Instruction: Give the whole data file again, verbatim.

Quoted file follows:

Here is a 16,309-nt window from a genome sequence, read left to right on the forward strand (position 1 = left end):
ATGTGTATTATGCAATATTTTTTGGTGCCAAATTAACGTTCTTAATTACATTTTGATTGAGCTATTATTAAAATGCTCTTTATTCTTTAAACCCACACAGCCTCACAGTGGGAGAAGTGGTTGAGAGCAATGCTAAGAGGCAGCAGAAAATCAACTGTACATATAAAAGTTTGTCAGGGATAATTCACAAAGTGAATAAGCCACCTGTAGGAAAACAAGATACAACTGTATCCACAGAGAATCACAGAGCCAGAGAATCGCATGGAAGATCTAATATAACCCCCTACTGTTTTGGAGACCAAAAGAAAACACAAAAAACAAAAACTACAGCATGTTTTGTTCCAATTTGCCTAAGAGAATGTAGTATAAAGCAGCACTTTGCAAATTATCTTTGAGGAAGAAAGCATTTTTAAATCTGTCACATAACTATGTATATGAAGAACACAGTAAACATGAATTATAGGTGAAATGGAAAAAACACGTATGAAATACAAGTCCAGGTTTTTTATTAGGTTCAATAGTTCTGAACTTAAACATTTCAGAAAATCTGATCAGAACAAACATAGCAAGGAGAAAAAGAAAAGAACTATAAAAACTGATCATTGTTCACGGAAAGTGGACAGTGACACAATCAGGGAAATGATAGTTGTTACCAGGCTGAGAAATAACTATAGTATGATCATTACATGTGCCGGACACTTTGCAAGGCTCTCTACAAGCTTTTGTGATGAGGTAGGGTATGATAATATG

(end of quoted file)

Here is a 16,309-nt window from a genome sequence, read left to right on the forward strand (position 1 = left end):
ATGTGTATTATGCAATATTTTTTGGTGCCAAATTAACGTTCTTAATTACATTTTGATTGAGCTATTATTAAAATGCTCTTTATTCTTTAAACCCACACAGCCTCACAGTGGGAGAAGTGGTTGAGAGCAATGCTAAGAGGCAGCAGAAAATCAACTGTACATATAAAAGTTTGTCAGGGATAATTCACAAAGTGAATAAGCCACCTGTAGGAAAACAAGATACAACTGTATCCACAGAGAATCACAGAGCCAGAGAATCGCATGGAAGATCTAATATAACCCCCTACTGTTTTGGAGACCAAAAGAAAACACAAAAAACAAAAACTACAGCATGTTTTGTTCCAATTTGCCTAAGAGAATGTAGTATAAAGCAGCACTTTGCAAATTATCTTTGAGGAAGAAAGCATTTTTAAATCTGTCACATAACTATGTATATGAAGAACACAGTAAACATGAATTATAGGTGAAATGGAAAAAACACGTATGAAATACAAGTCCAGGTTTTTTATTAGGTTCAATAGTTCTGAACTTAAACATTTCAGAAAATCTGATCAGAACAAACATAGCAAGGAGAAAAAGAAAAGAACTATAAAAACTGATCATTGTTCACGGAAAGTGGACAGTGACACAATCAGGGAAATGATAGTTGTTACCAGGCTGAGAAATAACTATAGTATGATCATTACATGTGCCGGACACTTTGCAAGGCTCTCTACAAGCTTTTGTGATGAGGTAGGGTATGATAATATG